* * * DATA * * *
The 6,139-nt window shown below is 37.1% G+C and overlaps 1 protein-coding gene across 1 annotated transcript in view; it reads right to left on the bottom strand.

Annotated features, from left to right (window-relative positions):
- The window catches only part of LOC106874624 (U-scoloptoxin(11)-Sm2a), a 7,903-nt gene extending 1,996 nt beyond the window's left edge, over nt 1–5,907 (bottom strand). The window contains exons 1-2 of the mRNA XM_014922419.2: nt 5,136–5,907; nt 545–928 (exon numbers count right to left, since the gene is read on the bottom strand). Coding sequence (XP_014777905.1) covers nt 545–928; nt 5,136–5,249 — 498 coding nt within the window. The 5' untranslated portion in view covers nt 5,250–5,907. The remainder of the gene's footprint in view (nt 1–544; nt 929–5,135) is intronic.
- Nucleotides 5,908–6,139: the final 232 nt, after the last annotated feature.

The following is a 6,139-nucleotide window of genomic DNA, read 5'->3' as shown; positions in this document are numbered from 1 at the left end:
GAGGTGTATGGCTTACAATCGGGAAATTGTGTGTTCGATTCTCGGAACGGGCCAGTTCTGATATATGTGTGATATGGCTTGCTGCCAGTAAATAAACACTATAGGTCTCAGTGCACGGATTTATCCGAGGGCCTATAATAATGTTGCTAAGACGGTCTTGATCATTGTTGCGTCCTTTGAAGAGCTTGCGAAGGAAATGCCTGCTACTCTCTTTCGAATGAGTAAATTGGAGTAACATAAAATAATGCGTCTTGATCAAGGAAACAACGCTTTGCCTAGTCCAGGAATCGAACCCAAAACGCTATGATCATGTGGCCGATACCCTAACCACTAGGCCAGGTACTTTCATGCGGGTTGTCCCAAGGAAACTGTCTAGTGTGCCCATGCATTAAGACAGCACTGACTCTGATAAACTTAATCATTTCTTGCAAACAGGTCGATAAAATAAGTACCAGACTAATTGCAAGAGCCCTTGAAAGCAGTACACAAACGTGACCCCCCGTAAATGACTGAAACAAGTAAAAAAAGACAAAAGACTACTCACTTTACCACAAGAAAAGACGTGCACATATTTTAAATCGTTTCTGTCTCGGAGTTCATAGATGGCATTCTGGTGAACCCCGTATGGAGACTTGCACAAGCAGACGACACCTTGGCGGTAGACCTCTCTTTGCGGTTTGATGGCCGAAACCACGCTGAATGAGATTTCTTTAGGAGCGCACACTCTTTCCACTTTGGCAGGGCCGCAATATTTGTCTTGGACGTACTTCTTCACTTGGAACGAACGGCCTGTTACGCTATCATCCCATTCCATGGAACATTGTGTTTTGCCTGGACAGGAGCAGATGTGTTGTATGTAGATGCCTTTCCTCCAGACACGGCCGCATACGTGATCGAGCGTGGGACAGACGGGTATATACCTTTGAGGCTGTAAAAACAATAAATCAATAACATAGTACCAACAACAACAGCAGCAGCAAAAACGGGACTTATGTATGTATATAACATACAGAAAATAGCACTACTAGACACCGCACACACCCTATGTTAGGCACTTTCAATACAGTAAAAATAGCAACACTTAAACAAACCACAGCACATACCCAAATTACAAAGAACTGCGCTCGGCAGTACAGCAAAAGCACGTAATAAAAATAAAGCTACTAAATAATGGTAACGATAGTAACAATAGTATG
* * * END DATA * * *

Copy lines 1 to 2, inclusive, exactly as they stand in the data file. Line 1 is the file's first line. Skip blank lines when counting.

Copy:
The 6,139-nt window shown below is 37.1% G+C and overlaps 1 protein-coding gene across 1 annotated transcript in view; it reads right to left on the bottom strand.

Annotated features, from left to right (window-relative positions):